Birmingham City Council faces prosecution by health and safety officials over the death of a 92-year-old woman who was crushed by a falling tree in a park.
Daisy Hill was sitting on a park bench in Cannon Hill Park, Moseley, when a 60ft tree fell on her and her carer two years ago. An inquest into Ms Hill's death held in Birmingham a year ago noted there were "clear visible signs" of decay on the tree.
After the hearing, West Midlands Police passed the case over to the Crown Prosecution Service to examine whether criminal proceedings should be brought against the authority.
Lawyers for the CPS concluded there was "no realistic prospect" of a conviction based on "corporate manslaughter" or establishing the culpability of any individuals.
However, the Health and Safety Executive is now examining the case to see whether it can take legal action against the authority.
A spokesman for the HSE based in Birmingham said: "In January, the case was passed onto the HSE to investigate whether there had been any breach of health and safety regulations by the duty holder, Birmingham City Council. That investigation is ongoing."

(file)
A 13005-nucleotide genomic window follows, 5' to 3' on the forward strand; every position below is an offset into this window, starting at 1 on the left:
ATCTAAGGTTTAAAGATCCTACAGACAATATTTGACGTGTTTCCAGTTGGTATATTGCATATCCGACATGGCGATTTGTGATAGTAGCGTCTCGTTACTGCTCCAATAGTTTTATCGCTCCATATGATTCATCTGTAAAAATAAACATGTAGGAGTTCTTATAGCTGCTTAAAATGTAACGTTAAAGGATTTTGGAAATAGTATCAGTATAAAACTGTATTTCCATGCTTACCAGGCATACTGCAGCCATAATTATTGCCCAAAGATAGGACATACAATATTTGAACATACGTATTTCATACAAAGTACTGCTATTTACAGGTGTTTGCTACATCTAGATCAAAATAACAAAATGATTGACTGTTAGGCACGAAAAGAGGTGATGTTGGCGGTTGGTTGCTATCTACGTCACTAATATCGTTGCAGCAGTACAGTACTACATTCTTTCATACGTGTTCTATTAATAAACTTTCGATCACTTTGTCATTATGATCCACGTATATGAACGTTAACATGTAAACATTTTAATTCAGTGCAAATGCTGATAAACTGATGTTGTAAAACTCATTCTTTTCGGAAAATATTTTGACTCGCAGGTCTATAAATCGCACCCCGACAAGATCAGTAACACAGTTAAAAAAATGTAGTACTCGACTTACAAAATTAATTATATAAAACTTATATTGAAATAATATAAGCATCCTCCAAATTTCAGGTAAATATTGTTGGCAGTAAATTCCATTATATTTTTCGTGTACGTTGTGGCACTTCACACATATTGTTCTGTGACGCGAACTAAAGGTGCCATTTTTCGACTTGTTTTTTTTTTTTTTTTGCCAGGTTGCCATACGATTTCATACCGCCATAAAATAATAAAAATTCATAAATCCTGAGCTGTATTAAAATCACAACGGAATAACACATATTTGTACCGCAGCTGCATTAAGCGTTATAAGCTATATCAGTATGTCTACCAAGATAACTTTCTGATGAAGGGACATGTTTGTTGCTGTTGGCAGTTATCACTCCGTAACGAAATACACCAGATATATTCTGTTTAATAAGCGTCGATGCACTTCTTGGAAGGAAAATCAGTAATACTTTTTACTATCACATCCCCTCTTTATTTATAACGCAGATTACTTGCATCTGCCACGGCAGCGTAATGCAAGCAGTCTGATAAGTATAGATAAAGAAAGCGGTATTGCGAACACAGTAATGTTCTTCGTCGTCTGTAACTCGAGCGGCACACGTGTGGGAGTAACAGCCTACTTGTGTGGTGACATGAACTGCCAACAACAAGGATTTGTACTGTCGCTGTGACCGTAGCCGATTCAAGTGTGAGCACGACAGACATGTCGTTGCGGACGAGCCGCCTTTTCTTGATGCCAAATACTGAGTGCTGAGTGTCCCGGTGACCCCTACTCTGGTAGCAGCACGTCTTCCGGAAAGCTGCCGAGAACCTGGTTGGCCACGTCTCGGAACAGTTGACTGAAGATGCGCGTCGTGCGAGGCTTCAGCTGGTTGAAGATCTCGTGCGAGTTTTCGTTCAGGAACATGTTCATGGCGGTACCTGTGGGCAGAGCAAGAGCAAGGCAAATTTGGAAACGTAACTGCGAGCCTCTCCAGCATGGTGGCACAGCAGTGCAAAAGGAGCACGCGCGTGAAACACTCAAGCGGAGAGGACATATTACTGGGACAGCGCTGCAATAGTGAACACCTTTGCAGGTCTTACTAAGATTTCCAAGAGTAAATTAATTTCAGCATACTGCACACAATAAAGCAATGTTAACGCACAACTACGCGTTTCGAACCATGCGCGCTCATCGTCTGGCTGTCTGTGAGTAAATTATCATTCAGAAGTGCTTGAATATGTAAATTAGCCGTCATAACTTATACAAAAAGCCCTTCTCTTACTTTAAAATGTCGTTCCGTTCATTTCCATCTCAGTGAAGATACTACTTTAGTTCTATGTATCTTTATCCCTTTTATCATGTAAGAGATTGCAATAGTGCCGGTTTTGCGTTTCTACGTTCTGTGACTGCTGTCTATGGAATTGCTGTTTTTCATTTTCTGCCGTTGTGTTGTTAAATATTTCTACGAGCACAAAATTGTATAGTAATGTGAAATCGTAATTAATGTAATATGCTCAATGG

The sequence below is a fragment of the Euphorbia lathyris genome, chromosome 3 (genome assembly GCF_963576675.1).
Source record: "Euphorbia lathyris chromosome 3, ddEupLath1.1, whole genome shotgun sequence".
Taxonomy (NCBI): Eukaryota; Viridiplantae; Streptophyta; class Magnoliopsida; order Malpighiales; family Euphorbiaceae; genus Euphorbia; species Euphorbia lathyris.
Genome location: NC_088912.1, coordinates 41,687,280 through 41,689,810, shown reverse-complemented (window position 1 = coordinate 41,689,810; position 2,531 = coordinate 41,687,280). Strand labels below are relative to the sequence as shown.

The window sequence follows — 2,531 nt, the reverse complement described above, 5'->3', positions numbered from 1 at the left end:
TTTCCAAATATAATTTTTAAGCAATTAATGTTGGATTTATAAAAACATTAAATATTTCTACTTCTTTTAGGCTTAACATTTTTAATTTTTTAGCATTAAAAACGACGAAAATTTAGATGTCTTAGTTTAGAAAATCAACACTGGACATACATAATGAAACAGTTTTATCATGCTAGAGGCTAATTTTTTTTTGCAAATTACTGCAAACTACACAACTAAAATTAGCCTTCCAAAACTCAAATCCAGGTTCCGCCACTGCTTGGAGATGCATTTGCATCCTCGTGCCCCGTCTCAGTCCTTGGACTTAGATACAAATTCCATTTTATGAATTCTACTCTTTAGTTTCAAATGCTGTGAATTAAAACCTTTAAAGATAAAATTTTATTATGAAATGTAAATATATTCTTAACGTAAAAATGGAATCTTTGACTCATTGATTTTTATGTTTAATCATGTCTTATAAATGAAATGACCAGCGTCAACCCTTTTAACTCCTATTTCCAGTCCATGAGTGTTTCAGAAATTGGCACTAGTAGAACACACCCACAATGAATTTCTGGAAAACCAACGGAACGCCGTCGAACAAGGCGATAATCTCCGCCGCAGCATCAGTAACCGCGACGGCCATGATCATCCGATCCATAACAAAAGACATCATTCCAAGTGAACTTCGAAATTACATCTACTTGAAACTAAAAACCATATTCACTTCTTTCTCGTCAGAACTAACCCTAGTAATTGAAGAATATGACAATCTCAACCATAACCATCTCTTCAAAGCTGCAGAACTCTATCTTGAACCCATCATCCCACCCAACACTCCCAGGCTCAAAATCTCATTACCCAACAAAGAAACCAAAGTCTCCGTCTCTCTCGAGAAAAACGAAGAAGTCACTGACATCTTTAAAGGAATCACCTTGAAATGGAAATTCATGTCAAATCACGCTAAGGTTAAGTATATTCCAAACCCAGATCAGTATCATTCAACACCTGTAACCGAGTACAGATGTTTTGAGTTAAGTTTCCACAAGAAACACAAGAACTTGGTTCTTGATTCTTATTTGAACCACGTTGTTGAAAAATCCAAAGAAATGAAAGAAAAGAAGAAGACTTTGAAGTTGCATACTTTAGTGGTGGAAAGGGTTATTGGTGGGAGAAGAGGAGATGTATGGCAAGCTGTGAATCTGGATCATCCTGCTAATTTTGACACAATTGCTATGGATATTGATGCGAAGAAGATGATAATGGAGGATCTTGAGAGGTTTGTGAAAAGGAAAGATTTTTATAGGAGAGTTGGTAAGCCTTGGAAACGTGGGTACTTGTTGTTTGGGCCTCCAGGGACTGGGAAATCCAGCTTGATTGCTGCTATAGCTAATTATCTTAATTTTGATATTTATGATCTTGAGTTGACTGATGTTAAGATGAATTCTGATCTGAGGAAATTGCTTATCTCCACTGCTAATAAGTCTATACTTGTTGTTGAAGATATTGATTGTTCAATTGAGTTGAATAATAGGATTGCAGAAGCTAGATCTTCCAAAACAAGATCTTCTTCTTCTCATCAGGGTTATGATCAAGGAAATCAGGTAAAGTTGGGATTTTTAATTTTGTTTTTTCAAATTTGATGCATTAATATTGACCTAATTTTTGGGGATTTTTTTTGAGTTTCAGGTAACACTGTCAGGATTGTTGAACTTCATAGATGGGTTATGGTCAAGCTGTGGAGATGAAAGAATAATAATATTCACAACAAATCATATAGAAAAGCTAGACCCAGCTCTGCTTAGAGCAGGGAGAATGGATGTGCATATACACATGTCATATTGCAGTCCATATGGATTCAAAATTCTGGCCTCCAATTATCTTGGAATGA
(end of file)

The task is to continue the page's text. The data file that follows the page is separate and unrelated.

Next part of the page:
Lawyers for the HSE are considering whether to prosecute the authority under Section 3 of the Heath and Safety at Work Act 1974.
Ms Hill, from Shard End, died when the 100-year-old beech fell on her and carer Terence McCann, aged 58, on October 12, 2005 while they rested during a stroll in the park.
The inquest heard how Mr McCann had twice got up to investigate after hearing a loud cracking noise. On the second occasion, the sound was described as like "a lorry dumping a load". The tree fell a few minutes later.
A passing police officer found Ms Hill unconscious and Mr McCann fading in and out of consciousness beneath the tree and called for help.
Ms Hill was taken to Selly Oak Hospital but died shortly afterwards of multiple injuries. Mr McCann was treated for back and neck injuries and stress.
A tree expert called to the scene on behalf of the HSE identified 14 trees in the vicinity needing further attention.
The jury at Ms Hill's inquest recorded a narrative verdict and concluded: "The tree fell due to extensive decay in the lower trunk which had been getting worse for several years, weakening the tree until it fell down.
"There would have been clear visible signs on the tree for several years."
At the inquest, HSE investigator David Price also warned: "The case underlines the importance for people who own trees and are responsible for trees in a public area to inspect and maintain them in a safe condition."
Birmingham Coroner Aidan Cotter stressed he would send a letter to Birmingham City Council asking it to confirm if other potentially dangerous trees had been made safe and to confirm future inspections were carried out thoroughly.
A spokesman for the HSE said the investigation could take more than a year before reaching its conclusions.